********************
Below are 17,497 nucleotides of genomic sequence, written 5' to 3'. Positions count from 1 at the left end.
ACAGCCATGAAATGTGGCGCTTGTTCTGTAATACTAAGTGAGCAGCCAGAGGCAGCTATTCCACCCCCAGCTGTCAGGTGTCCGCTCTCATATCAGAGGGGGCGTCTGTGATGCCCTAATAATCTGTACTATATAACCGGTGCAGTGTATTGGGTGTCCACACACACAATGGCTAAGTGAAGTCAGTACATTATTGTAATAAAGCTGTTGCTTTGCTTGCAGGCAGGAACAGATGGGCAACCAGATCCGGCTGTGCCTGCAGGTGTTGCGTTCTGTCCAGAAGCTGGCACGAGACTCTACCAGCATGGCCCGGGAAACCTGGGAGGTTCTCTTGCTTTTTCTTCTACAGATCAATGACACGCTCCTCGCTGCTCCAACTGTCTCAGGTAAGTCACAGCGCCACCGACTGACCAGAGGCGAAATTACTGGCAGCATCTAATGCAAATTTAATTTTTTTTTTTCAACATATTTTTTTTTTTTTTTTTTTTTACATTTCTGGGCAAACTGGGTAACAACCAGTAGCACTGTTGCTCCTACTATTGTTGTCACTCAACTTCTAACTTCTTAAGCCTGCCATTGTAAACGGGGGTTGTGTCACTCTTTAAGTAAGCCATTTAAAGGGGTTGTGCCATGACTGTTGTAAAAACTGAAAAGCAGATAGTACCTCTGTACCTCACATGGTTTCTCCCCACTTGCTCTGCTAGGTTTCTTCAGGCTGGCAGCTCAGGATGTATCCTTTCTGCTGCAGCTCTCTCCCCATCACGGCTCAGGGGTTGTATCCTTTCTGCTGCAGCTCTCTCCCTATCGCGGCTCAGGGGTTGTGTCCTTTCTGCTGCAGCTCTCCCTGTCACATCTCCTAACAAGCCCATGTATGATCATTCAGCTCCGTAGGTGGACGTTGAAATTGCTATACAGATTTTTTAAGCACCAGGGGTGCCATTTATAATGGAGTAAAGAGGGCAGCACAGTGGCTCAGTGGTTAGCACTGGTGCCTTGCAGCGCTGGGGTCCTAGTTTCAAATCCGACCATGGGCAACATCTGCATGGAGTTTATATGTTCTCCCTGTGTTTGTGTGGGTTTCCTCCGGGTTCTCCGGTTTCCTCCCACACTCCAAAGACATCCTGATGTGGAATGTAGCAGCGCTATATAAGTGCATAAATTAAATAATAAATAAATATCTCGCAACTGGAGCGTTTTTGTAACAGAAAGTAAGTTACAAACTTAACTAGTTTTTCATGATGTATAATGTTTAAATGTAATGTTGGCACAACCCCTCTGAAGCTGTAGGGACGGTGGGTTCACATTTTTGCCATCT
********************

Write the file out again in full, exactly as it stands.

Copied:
Below are 17,497 nucleotides of genomic sequence, written 5' to 3'. Positions count from 1 at the left end.
ACAGCCATGAAATGTGGCGCTTGTTCTGTAATACTAAGTGAGCAGCCAGAGGCAGCTATTCCACCCCCAGCTGTCAGGTGTCCGCTCTCATATCAGAGGGGGCGTCTGTGATGCCCTAATAATCTGTACTATATAACCGGTGCAGTGTATTGGGTGTCCACACACACAATGGCTAAGTGAAGTCAGTACATTATTGTAATAAAGCTGTTGCTTTGCTTGCAGGCAGGAACAGATGGGCAACCAGATCCGGCTGTGCCTGCAGGTGTTGCGTTCTGTCCAGAAGCTGGCACGAGACTCTACCAGCATGGCCCGGGAAACCTGGGAGGTTCTCTTGCTTTTTCTTCTACAGATCAATGACACGCTCCTCGCTGCTCCAACTGTCTCAGGTAAGTCACAGCGCCACCGACTGACCAGAGGCGAAATTACTGGCAGCATCTAATGCAAATTTAATTTTTTTTTTTCAACATATTTTTTTTTTTTTTTTTTTTTACATTTCTGGGCAAACTGGGTAACAACCAGTAGCACTGTTGCTCCTACTATTGTTGTCACTCAACTTCTAACTTCTTAAGCCTGCCATTGTAAACGGGGGTTGTGTCACTCTTTAAGTAAGCCATTTAAAGGGGTTGTGCCATGACTGTTGTAAAAACTGAAAAGCAGATAGTACCTCTGTACCTCACATGGTTTCTCCCCACTTGCTCTGCTAGGTTTCTTCAGGCTGGCAGCTCAGGATGTATCCTTTCTGCTGCAGCTCTCTCCCCATCACGGCTCAGGGGTTGTATCCTTTCTGCTGCAGCTCTCTCCCTATCGCGGCTCAGGGGTTGTGTCCTTTCTGCTGCAGCTCTCCCTGTCACATCTCCTAACAAGCCCATGTATGATCATTCAGCTCCGTAGGTGGACGTTGAAATTGCTATACAGATTTTTTAAGCACCAGGGGTGCCATTTATAATGGAGTAAAGAGGGCAGCACAGTGGCTCAGTGGTTAGCACTGGTGCCTTGCAGCGCTGGGGTCCTAGTTTCAAATCCGACCATGGGCAACATCTGCATGGAGTTTATATGTTCTCCCTGTGTTTGTGTGGGTTTCCTCCGGGTTCTCCGGTTTCCTCCCACACTCCAAAGACATCCTGATGTGGAATGTAGCAGCGCTATATAAGTGCATAAATTAAATAATAAATAAATATCTCGCAACTGGAGCGTTTTTGTAACAGAAAGTAAGTTACAAACTTAACTAGTTTTTCATGATGTATAATGTTTAAATGTAATGTTGGCACAACCCCTCTGAAGCTGTAGGGACGGTGGGTTCACATTTTTGCCATCT